Classical Education and Christian Worldview

Both classical education and a Christian worldview are based on the search for truth.

I am often asked whether Scriptorium courses are taught from a Christian worldview or, put another way, how Scriptorium courses deal with questions of religious belief.

Before giving an answer, as the ancient Roman philosopher Cicero would say, it is important to define the key terms of the question. In this case: what is meant by the phrase, “teaching from a Christian worldview”?

At its most basic, a worldview is the way a person views the world.

Scriptorium defines “teaching from a Christian worldview” as “holding up all aspects of a subject to the truth”—and affirms that the fullest expression of truth is found in the Word of God. In this sense, yes, all Scriptorium courses are taught from a Christian worldview because all Scriptorium courses focus on examining the truth about each subject. In other words, Scriptorium believes in teaching “the truth, the whole truth, and nothing but the truth” because our goal is to understand what is true.

On the other hand, many Christians define “Christian worldview” as “looking only at morally good subjects” because their goal is to uphold moral purity. This is an extremely laudable goal, and Scriptorium supports families’ efforts to protect the minds and hearts of their own children.

However, Scriptorium’s main goal is to provide an education focused on understanding the truth—and this provides an excellent education for all students. Scriptorium believes that understanding the truth about all aspects of an issue respects the seriousness of that issue and develops an appreciation for the goodness of good ideas as well as an appropriate concern about the badness of bad ideas. The truth is often unpleasant, and it frequently clashes with popular beliefs. But to develop an accurate understanding of the world, we must seek to understand the truth about the subjects we study—regardless of its pleasantness or popularity.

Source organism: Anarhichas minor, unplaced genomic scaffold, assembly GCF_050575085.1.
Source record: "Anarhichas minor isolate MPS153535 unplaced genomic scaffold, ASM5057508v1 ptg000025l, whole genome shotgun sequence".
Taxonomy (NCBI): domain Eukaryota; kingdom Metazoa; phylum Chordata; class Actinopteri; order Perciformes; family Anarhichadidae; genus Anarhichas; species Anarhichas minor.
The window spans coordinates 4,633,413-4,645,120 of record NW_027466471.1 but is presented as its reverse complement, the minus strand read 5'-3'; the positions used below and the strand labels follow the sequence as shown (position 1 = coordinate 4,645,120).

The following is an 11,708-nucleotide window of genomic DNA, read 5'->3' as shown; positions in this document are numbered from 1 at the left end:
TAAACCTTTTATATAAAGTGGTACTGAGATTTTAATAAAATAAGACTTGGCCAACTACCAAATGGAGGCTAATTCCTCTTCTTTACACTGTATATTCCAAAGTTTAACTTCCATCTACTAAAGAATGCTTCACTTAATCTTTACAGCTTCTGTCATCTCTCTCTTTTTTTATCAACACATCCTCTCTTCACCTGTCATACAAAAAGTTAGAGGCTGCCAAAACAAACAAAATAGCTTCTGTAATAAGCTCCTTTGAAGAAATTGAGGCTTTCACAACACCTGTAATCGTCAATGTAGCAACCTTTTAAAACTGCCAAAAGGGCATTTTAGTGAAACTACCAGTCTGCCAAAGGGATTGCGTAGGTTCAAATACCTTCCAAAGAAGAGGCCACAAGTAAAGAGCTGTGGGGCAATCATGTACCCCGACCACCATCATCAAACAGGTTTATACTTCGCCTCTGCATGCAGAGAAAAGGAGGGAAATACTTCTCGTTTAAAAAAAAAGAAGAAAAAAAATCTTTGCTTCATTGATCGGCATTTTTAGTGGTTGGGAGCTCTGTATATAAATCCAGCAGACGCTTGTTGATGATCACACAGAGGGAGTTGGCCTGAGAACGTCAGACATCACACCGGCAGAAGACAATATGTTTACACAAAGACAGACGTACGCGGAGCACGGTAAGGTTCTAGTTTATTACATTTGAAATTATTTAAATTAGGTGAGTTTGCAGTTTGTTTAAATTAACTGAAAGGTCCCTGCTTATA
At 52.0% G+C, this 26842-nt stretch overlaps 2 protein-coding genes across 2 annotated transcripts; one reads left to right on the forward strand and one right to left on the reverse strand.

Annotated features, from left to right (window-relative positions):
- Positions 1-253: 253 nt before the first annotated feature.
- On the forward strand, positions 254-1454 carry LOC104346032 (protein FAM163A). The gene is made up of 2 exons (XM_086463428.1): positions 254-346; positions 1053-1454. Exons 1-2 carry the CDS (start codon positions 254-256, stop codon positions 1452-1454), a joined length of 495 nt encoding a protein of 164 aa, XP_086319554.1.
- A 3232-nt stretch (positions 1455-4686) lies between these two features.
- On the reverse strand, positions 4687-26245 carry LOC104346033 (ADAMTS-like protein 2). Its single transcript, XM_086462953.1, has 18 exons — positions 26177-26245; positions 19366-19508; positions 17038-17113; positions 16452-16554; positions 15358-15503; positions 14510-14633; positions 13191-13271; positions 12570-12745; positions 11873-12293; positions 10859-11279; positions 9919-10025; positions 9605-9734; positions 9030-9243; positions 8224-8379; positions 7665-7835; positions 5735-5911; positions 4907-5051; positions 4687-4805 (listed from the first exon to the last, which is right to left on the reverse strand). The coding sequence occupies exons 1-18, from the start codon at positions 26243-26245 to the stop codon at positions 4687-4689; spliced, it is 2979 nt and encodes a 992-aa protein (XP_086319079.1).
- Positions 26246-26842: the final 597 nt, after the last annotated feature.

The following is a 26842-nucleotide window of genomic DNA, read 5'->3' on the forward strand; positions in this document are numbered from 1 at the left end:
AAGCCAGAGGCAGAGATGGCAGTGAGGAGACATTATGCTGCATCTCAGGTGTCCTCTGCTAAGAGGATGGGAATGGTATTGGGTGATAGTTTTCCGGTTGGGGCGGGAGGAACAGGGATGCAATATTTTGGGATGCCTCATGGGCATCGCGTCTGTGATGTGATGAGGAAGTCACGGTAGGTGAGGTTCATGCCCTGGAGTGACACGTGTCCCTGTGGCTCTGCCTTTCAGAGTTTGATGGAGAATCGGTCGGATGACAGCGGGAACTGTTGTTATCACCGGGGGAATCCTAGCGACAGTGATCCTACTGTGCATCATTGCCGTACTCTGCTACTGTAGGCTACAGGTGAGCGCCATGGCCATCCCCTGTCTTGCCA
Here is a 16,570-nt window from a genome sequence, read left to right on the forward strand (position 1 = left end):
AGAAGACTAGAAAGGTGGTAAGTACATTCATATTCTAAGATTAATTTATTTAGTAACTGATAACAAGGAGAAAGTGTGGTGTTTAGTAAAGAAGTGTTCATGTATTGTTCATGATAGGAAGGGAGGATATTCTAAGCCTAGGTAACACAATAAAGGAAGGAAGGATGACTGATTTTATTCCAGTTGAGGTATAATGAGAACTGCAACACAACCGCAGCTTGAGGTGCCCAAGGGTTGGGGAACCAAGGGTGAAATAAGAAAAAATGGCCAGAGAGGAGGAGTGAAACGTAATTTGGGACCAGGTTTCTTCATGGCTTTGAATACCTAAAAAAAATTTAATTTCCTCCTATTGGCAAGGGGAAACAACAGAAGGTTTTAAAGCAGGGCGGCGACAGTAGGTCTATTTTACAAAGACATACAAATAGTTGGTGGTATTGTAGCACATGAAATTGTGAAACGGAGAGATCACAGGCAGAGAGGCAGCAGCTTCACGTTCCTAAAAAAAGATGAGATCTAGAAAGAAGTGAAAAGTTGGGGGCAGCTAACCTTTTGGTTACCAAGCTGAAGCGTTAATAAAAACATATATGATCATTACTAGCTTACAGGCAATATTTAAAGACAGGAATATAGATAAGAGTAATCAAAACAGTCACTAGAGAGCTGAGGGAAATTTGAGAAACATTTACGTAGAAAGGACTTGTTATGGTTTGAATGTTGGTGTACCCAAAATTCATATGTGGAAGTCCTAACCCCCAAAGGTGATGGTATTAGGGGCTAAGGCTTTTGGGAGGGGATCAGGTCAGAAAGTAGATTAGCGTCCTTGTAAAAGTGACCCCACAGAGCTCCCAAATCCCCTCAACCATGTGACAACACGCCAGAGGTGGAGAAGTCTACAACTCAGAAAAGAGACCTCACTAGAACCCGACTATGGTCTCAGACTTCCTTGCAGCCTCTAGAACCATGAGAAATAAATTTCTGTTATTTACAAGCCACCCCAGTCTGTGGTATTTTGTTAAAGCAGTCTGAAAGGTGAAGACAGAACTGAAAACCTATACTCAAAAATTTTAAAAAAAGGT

Here are some example outworkings of Scriptorium’s emphasis on truth:

  • HISTORY: When studying the exploration of the Americas in history, we examine the positive and negative aspects of the Aztec and Spanish societies and their interactions. This includes observations on the deep complexity of Aztec society and art as well as the Aztecs’ reprehensible practice of human sacrifice. These observations give context to observations on the development of early human rights law by Spanish Roman Catholic theologians coming in contact with the Aztecs as well as the severe persecutions against non-Roman Catholics carried out by the Spanish empire, which was repeatedly threatened by various non-Roman Catholic enemies in this era.
  • LITERATURE: When studying ancient literature, we examine Greek dramatists’ respect for their gods as well as the reasons the Greeks were dissatisfied with their gods. These observations give context for the Christian understanding of God developing in literature at the close of the Roman empire.
  • PHILOSOPHY, POLITICS, AND ECONOMICS: When studying political philosophy, we examine philosophers’ ideas about human nature and discuss whether those ideas about human nature are true or false. Those discussions give context to our understanding of how each political philosopher developed a theory of government that would either promote or restrict individual liberty.
  • FINE ARTS: When studying art, we examine how a variety of artists throughout history and across the globe have portrayed the human figure, human relationships, historical events, landscapes, architecture, and everyday objects. These works of art demonstrate what past cultures have valued as important and as beautiful. They give context to our understanding of what is important and beautiful today.

Image: Interior of Matthias Church, Budapest, Hungary